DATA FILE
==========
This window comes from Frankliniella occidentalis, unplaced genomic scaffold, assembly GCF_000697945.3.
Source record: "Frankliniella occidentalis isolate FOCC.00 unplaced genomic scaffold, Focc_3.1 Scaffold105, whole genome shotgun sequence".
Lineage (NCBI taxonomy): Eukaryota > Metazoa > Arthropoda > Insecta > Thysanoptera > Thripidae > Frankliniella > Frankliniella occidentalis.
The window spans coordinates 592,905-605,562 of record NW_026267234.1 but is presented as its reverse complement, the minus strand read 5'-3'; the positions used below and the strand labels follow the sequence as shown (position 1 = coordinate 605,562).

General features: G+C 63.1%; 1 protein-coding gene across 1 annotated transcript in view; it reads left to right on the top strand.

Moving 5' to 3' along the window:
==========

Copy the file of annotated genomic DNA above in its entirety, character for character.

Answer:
This window comes from Frankliniella occidentalis, unplaced genomic scaffold, assembly GCF_000697945.3.
Source record: "Frankliniella occidentalis isolate FOCC.00 unplaced genomic scaffold, Focc_3.1 Scaffold105, whole genome shotgun sequence".
Lineage (NCBI taxonomy): Eukaryota > Metazoa > Arthropoda > Insecta > Thysanoptera > Thripidae > Frankliniella > Frankliniella occidentalis.
The window spans coordinates 592,905-605,562 of record NW_026267234.1 but is presented as its reverse complement, the minus strand read 5'-3'; the positions used below and the strand labels follow the sequence as shown (position 1 = coordinate 605,562).

General features: G+C 63.1%; 1 protein-coding gene across 1 annotated transcript in view; it reads left to right on the top strand.

Moving 5' to 3' along the window: